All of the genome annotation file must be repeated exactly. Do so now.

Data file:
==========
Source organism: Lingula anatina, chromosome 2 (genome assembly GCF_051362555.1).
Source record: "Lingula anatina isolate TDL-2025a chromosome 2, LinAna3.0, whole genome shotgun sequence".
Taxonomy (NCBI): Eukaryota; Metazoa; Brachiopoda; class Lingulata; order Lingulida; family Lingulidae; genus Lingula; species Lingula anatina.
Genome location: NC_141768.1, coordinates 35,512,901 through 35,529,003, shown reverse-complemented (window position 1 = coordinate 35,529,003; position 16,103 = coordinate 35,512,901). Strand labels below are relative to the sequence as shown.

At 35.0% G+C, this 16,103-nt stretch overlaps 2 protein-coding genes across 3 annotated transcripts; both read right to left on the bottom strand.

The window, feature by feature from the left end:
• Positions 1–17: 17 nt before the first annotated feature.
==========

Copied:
Source organism: Lingula anatina, chromosome 2 (genome assembly GCF_051362555.1).
Source record: "Lingula anatina isolate TDL-2025a chromosome 2, LinAna3.0, whole genome shotgun sequence".
Taxonomy (NCBI): Eukaryota; Metazoa; Brachiopoda; class Lingulata; order Lingulida; family Lingulidae; genus Lingula; species Lingula anatina.
Genome location: NC_141768.1, coordinates 35,512,901 through 35,529,003, shown reverse-complemented (window position 1 = coordinate 35,529,003; position 16,103 = coordinate 35,512,901). Strand labels below are relative to the sequence as shown.

At 35.0% G+C, this 16,103-nt stretch overlaps 2 protein-coding genes across 3 annotated transcripts; both read right to left on the bottom strand.

The window, feature by feature from the left end:
• Positions 1–17: 17 nt before the first annotated feature.